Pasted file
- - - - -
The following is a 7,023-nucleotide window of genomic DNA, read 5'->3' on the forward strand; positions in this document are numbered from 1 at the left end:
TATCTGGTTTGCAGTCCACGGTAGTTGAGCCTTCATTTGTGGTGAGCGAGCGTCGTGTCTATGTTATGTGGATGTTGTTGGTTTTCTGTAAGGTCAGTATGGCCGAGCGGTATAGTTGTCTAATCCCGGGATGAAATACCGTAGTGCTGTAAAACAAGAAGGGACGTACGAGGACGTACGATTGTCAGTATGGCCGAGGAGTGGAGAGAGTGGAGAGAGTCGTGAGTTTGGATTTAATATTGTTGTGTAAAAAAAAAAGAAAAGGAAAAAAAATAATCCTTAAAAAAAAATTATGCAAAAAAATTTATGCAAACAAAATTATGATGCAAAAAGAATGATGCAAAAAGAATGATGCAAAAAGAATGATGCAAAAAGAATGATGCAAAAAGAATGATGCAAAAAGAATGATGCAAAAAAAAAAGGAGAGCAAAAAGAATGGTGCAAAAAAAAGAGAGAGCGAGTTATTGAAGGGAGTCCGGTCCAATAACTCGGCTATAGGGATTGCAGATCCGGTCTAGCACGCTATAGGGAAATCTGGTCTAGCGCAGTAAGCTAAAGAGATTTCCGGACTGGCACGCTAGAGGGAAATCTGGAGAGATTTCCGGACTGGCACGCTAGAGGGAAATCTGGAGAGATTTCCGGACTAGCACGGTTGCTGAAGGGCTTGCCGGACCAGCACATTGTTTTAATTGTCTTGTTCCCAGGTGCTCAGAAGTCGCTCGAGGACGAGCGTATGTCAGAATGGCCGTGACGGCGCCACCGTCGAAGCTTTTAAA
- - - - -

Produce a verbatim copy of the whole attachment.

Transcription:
The following is a 7,023-nucleotide window of genomic DNA, read 5'->3' on the forward strand; positions in this document are numbered from 1 at the left end:
TATCTGGTTTGCAGTCCACGGTAGTTGAGCCTTCATTTGTGGTGAGCGAGCGTCGTGTCTATGTTATGTGGATGTTGTTGGTTTTCTGTAAGGTCAGTATGGCCGAGCGGTATAGTTGTCTAATCCCGGGATGAAATACCGTAGTGCTGTAAAACAAGAAGGGACGTACGAGGACGTACGATTGTCAGTATGGCCGAGGAGTGGAGAGAGTGGAGAGAGTCGTGAGTTTGGATTTAATATTGTTGTGTAAAAAAAAAAGAAAAGGAAAAAAAATAATCCTTAAAAAAAAATTATGCAAAAAAATTTATGCAAACAAAATTATGATGCAAAAAGAATGATGCAAAAAGAATGATGCAAAAAGAATGATGCAAAAAGAATGATGCAAAAAGAATGATGCAAAAAGAATGATGCAAAAAAAAAAGGAGAGCAAAAAGAATGGTGCAAAAAAAAGAGAGAGCGAGTTATTGAAGGGAGTCCGGTCCAATAACTCGGCTATAGGGATTGCAGATCCGGTCTAGCACGCTATAGGGAAATCTGGTCTAGCGCAGTAAGCTAAAGAGATTTCCGGACTGGCACGCTAGAGGGAAATCTGGAGAGATTTCCGGACTGGCACGCTAGAGGGAAATCTGGAGAGATTTCCGGACTAGCACGGTTGCTGAAGGGCTTGCCGGACCAGCACATTGTTTTAATTGTCTTGTTCCCAGGTGCTCAGAAGTCGCTCGAGGACGAGCGTATGTCAGAATGGCCGTGACGGCGCCACCGTCGAAGCTTTTAAA